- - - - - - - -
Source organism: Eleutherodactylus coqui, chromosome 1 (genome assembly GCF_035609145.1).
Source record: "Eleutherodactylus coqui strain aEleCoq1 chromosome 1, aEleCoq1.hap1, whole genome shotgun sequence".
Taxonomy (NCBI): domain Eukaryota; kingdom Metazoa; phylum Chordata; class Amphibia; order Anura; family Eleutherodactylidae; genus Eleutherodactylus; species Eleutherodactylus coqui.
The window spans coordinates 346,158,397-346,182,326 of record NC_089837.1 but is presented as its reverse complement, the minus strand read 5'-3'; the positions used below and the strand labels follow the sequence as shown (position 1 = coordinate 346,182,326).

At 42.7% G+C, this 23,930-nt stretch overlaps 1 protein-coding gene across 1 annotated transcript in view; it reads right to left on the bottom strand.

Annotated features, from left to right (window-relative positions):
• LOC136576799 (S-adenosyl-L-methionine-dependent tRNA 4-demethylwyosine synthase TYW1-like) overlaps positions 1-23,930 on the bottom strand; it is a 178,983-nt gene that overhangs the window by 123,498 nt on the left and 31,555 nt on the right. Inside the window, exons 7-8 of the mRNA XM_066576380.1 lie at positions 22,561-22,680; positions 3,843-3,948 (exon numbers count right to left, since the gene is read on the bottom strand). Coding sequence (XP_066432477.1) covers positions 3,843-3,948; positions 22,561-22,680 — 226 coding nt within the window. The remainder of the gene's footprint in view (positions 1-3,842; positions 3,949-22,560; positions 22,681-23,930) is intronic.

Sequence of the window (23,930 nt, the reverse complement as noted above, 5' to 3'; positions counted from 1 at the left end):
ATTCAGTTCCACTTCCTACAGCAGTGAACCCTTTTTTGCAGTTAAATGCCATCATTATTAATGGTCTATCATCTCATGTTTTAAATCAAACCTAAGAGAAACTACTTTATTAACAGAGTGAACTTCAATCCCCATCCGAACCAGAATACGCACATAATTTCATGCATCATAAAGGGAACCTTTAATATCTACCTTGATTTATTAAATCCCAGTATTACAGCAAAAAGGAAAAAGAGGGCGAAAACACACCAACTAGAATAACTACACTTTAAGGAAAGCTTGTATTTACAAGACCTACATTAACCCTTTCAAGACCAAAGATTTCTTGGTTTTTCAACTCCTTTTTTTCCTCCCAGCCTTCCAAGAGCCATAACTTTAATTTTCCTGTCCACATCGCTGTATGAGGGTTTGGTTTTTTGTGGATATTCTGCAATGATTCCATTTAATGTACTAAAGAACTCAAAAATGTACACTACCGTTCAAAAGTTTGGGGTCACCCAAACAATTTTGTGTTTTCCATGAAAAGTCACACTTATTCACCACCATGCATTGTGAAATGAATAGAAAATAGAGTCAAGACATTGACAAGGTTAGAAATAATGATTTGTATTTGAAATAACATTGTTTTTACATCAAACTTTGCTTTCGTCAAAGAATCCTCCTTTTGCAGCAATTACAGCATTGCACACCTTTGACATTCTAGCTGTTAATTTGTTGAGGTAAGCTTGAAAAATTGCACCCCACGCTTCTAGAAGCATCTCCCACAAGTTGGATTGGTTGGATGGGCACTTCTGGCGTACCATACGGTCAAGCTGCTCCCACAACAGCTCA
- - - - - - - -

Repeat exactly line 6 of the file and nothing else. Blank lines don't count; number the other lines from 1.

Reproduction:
Annotated features, from left to right (window-relative positions):